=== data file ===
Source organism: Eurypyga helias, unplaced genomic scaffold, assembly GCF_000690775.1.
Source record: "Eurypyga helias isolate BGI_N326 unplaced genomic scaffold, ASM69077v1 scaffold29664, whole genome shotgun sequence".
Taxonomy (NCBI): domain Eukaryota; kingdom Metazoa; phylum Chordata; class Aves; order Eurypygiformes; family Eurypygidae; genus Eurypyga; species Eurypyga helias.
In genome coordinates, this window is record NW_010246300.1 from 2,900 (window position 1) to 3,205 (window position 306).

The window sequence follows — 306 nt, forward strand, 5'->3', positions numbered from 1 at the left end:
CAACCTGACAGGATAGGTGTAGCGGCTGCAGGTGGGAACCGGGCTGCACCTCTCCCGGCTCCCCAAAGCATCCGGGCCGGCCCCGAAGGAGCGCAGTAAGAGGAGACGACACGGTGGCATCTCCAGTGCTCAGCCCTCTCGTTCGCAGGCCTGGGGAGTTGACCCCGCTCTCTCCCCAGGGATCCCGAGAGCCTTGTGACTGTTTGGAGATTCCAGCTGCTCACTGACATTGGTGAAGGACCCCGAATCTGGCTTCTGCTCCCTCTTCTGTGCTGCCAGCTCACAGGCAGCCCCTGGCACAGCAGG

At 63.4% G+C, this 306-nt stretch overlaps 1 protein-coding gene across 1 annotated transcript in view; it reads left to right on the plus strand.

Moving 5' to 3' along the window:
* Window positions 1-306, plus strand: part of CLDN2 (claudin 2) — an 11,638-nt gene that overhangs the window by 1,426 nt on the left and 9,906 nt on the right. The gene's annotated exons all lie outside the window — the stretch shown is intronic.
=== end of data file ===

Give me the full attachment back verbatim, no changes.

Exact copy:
Source organism: Eurypyga helias, unplaced genomic scaffold, assembly GCF_000690775.1.
Source record: "Eurypyga helias isolate BGI_N326 unplaced genomic scaffold, ASM69077v1 scaffold29664, whole genome shotgun sequence".
Taxonomy (NCBI): domain Eukaryota; kingdom Metazoa; phylum Chordata; class Aves; order Eurypygiformes; family Eurypygidae; genus Eurypyga; species Eurypyga helias.
In genome coordinates, this window is record NW_010246300.1 from 2,900 (window position 1) to 3,205 (window position 306).

The window sequence follows — 306 nt, forward strand, 5'->3', positions numbered from 1 at the left end:
CAACCTGACAGGATAGGTGTAGCGGCTGCAGGTGGGAACCGGGCTGCACCTCTCCCGGCTCCCCAAAGCATCCGGGCCGGCCCCGAAGGAGCGCAGTAAGAGGAGACGACACGGTGGCATCTCCAGTGCTCAGCCCTCTCGTTCGCAGGCCTGGGGAGTTGACCCCGCTCTCTCCCCAGGGATCCCGAGAGCCTTGTGACTGTTTGGAGATTCCAGCTGCTCACTGACATTGGTGAAGGACCCCGAATCTGGCTTCTGCTCCCTCTTCTGTGCTGCCAGCTCACAGGCAGCCCCTGGCACAGCAGG

At 63.4% G+C, this 306-nt stretch overlaps 1 protein-coding gene across 1 annotated transcript in view; it reads left to right on the plus strand.

Moving 5' to 3' along the window:
* Window positions 1-306, plus strand: part of CLDN2 (claudin 2) — an 11,638-nt gene that overhangs the window by 1,426 nt on the left and 9,906 nt on the right. The gene's annotated exons all lie outside the window — the stretch shown is intronic.